Despite Australia’s very strong international reputation for high farm animal welfare standards, there is hardly a week goes by without some sort of media coverage of a claim about the suffering of livestock under Australian farming systems.
This past week it was the very weird PETA campaign, summarised here, telling consumers to avoid purchasing woollen products. Interestingly, the campaign relied on a picture of a so-called celebrity holding what appeared to be a plastic lamb that had been splashed with some very fake looking ‘blood’ – presumably because PETA was unable to find a sheep or lamb displaying similar real injuries. The aim of these activist campaigns – be it by Animal Australia, PETA or Animal Liberation is primarily to generate funding for the organisations, not to improve farm animal welfare.
In fact, all these groups aim to stop livestock farming in Australia – although what this would do in terms of animal welfare is questionable, given the nation would simply import animal products from elsewhere.
Part of the reason these campaigns seem to attract attention is the lack of connection between Australian consumers, and the livestock industries that provide their daily food. This lack of connection creates a knowledge vacuum, that activist groups are only too happy to fill. This leads at least some consumers to believe that by supporting the activist campaigns (usually with money) they are helping to improve the welfare of farm animals – which is not the case. Meanwhile, they happily purchase products on the basis of price, without any consideration of what their purchase decision means in terms of animal welfare. The market for processed pigmeat in Australia is a case in point – with few consumers understanding that much of the processed pigmeat on Australian retail shelves is actually imported from locations that do not impose the same welfare requirements on pig farms as Australia does – which as a consequence makes Australian products more expensive.
This problem is starting to be recognised in nations such as Germany. The problem in that nation is that the “community” is demanding higher animal welfare standards on German farms, while “consumers” (often the very same people) are making purchase decisions that favour products imported from Eastern European nations that do not have the same animal welfare standards as Germany does. This dilemma has recently been explained very clearly in a policy document released by the German Government entitled “Pathways to a socially accepted livestock husbandry in Germany”. You can read more here. In summary, the German Government has acknowledged that community pressure is forcing it to implement more stringent animal welfare and environmental guidelines, but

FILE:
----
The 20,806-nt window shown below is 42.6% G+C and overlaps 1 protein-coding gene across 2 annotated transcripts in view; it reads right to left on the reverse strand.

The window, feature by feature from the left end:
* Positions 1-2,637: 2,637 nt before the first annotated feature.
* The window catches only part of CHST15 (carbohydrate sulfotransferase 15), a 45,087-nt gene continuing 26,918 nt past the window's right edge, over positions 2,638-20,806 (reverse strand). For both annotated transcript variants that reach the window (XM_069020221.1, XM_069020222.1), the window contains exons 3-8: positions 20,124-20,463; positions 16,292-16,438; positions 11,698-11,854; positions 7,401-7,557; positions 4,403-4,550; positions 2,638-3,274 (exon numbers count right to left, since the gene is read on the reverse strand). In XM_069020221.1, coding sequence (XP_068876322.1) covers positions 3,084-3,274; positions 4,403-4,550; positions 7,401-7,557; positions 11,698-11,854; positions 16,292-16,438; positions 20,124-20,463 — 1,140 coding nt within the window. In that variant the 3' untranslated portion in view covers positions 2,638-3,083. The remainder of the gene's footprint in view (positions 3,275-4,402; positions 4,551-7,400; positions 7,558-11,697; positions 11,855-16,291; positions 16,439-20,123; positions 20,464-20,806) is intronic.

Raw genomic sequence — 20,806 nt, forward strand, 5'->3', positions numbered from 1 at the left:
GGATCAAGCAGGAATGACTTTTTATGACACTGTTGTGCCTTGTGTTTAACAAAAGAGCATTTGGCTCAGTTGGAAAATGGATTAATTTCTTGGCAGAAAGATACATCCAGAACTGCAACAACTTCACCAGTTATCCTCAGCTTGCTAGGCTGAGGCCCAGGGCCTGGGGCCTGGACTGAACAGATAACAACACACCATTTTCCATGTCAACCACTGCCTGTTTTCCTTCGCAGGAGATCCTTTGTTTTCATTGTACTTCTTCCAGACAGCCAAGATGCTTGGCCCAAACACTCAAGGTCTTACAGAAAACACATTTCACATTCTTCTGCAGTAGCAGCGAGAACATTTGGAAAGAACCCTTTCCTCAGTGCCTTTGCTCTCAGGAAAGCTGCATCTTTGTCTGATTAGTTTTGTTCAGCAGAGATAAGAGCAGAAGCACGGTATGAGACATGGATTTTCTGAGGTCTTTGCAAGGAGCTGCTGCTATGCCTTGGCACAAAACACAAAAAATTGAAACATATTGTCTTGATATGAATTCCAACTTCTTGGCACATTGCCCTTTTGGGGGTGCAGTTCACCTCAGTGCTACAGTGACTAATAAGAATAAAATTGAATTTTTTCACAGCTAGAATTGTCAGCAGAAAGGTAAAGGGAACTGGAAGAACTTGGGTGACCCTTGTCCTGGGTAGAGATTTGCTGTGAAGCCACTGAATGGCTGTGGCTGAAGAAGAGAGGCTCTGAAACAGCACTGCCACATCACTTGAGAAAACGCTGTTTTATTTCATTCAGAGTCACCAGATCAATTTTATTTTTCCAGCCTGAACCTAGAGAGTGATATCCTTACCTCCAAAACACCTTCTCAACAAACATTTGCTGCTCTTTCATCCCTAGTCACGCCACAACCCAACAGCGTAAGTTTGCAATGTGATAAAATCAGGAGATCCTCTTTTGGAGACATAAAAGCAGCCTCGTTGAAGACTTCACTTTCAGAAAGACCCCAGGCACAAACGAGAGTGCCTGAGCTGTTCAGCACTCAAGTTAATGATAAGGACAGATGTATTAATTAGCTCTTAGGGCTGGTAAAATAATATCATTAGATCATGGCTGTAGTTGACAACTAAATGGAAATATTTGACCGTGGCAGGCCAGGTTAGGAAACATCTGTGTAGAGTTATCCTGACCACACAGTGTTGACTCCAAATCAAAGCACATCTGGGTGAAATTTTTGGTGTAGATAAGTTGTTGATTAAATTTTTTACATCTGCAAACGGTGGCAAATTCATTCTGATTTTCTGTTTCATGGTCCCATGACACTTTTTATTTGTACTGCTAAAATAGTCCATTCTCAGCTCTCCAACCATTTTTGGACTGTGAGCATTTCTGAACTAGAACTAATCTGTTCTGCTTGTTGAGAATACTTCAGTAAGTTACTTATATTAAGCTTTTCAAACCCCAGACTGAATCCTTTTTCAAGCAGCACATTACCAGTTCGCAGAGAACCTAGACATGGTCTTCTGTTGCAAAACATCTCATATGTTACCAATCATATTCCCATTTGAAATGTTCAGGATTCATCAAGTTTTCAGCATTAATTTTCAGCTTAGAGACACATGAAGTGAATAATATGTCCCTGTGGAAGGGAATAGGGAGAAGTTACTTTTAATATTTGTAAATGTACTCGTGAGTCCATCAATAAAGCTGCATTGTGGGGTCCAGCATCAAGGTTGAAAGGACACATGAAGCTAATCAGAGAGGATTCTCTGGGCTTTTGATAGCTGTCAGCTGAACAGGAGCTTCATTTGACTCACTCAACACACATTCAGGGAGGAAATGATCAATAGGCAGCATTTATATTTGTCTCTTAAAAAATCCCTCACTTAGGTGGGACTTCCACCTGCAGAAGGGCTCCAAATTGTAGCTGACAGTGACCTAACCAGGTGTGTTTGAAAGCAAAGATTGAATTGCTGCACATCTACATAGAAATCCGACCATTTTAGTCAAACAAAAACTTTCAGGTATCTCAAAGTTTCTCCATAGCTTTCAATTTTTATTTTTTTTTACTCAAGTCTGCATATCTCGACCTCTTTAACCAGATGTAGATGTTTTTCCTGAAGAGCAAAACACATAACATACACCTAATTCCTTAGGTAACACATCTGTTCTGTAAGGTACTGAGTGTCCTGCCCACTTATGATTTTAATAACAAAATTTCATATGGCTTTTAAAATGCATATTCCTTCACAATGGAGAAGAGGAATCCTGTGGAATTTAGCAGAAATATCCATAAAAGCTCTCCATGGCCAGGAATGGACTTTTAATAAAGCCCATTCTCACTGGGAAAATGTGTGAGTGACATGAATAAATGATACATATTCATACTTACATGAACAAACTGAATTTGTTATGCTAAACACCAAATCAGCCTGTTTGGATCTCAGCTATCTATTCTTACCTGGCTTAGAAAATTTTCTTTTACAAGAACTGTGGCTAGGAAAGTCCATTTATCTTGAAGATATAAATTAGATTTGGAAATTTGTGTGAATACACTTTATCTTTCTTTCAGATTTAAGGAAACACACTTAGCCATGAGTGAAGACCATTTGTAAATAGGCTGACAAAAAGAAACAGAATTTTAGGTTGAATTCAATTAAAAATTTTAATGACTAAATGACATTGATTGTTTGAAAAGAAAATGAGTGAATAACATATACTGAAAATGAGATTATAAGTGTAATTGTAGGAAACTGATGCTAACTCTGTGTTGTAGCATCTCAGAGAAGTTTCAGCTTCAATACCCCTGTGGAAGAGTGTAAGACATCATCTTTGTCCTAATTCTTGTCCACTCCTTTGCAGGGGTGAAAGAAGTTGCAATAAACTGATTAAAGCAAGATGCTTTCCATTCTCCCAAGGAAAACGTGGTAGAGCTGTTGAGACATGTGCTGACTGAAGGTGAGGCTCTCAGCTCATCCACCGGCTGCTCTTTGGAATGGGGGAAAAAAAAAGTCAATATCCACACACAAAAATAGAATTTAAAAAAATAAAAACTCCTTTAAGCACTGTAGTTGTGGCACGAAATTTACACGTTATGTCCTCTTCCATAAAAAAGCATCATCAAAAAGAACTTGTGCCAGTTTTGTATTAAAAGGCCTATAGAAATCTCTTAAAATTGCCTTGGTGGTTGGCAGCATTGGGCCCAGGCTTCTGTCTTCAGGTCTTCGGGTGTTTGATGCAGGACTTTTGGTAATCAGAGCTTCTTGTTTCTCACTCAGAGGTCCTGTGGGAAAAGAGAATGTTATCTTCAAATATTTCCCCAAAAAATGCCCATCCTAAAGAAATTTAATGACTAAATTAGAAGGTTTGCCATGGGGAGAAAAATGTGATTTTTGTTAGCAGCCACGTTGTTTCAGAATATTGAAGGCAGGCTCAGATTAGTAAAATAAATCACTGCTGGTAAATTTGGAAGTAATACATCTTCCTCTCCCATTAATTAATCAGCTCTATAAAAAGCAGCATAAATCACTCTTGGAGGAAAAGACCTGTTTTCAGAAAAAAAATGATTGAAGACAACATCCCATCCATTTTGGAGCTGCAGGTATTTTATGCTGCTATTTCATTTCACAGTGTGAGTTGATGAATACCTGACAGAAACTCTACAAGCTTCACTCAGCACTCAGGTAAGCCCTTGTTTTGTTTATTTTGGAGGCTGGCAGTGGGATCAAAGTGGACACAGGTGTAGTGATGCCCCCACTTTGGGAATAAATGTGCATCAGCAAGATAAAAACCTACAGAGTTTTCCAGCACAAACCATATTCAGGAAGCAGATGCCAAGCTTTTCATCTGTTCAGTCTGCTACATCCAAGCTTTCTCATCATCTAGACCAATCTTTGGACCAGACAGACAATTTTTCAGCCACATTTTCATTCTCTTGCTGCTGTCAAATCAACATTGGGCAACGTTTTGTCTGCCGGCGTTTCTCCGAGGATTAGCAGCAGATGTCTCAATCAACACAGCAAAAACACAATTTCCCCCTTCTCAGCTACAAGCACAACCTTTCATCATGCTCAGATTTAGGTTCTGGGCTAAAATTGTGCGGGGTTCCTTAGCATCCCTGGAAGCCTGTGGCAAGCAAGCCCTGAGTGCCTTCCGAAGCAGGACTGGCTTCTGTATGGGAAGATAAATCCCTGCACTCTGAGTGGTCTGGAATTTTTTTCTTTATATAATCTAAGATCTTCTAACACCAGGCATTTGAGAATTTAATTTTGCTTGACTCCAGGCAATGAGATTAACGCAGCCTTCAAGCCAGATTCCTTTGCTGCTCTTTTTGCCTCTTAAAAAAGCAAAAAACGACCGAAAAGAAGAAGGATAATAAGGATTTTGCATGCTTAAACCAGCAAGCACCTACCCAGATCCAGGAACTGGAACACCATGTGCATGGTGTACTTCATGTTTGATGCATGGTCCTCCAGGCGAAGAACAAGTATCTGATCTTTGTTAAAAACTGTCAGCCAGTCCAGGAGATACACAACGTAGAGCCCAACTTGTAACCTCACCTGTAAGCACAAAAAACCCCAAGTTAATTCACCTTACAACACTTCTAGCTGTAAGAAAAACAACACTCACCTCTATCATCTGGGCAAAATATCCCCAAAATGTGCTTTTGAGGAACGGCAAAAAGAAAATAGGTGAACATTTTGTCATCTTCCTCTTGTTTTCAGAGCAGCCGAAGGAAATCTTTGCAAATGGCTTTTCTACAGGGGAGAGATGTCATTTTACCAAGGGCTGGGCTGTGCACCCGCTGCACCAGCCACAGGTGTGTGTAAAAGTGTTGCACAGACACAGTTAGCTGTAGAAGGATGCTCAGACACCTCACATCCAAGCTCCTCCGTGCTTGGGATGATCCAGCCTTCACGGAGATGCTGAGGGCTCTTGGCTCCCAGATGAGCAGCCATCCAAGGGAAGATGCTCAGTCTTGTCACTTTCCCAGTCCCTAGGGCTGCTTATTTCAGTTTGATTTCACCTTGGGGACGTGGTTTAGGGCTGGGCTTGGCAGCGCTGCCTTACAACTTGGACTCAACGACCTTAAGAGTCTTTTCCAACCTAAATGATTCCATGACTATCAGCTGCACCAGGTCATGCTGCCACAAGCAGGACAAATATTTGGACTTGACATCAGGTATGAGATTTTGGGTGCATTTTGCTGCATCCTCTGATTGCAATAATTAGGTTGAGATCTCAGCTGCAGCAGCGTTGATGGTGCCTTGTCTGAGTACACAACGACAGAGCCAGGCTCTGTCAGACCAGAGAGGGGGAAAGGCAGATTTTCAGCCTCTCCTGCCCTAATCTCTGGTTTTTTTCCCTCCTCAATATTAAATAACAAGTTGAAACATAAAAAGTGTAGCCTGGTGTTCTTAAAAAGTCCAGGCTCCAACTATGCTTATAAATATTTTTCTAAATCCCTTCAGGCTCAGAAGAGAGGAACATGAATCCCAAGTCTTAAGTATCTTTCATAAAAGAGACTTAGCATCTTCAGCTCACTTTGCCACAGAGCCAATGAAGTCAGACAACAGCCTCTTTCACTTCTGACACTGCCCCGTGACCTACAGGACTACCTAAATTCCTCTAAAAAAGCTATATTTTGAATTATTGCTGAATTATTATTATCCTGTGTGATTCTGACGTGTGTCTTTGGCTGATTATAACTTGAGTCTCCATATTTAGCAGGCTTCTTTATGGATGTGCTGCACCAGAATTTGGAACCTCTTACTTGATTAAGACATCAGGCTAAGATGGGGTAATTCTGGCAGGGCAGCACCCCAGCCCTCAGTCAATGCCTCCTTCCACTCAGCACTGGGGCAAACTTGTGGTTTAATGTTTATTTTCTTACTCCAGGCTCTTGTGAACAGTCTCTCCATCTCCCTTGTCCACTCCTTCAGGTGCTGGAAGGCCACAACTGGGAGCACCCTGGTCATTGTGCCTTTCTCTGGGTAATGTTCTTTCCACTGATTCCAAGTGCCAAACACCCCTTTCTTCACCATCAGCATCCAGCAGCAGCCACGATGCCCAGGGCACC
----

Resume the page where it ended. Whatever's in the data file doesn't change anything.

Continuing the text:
“The concrete implementation of the guidelines will lead to additional costs on a roughly estimated scale of 13 to 23 % (in total, around 3 to 5 billion Euro a year) for most livestock farms. The additional costs would lead—given a value-added share of agriculture in the consumer end price of around 25 % and the simple passing on of these costs—to an increase in consumer prices of around 3 to 6 %. This equals the declared willingness to pay of a large share of the population. However, because of a lack of both concepts and international market integration, this willingness to pay is not currently realised. Without accompanying policy measures, a cost increase of this kind would lead to the relocation of some production to countries with lower animal welfare standards due to the competitive pressure in the meat and milk industry, which is characterised by cost leadership. This would then thwart animal welfare goals”. (German Department of Agriculture, March 2015)
The German Government has very clearly recognised that, in a free trade environment, the market alone will not result in improvements to farm animal welfare in Germany. Encouraged by activists, consumers make a lot of noise about animal welfare, but then express the exact opposite sentiment when given the choice at the supermarket checkout. Unfortunately, some governments in Australia are yet to understand this, and the implications that flow from it. The most obvious case in point is the ACT Government, which has banned ‘factory farming’ in the ACT, knowing full well that this is a purely political gesture, that will not in any way change farming practices or consumer behaviour, and ACT consumers will continue to happily purchase food from so-called factory farms in other states.
Finding ways to address this contrast between consumer sentiment and consumer behaviour is a growing challenge in Australia. The Australian Government has little involvement in farm animal welfare (apart from livestock exports), which leaves various state governments with this responsibility. The result, not surprisingly, is a mish-mash of different policies and standards, and a great deal of confusion for farmers and consumers about what terms like ‘free-range’ actually mean, and why they are different in different states.
The Australian Farm Institute has recently completed a major research project examining these issues, and considering better ways to manage this issue in Australia. The research findings will be released at a forthcoming seminar, entitled ‘Designing balanced and effective farm-animal welfare policies’ Learn more here.
This article was originally published on the Australian Farm Institute website. Click here to view the original article.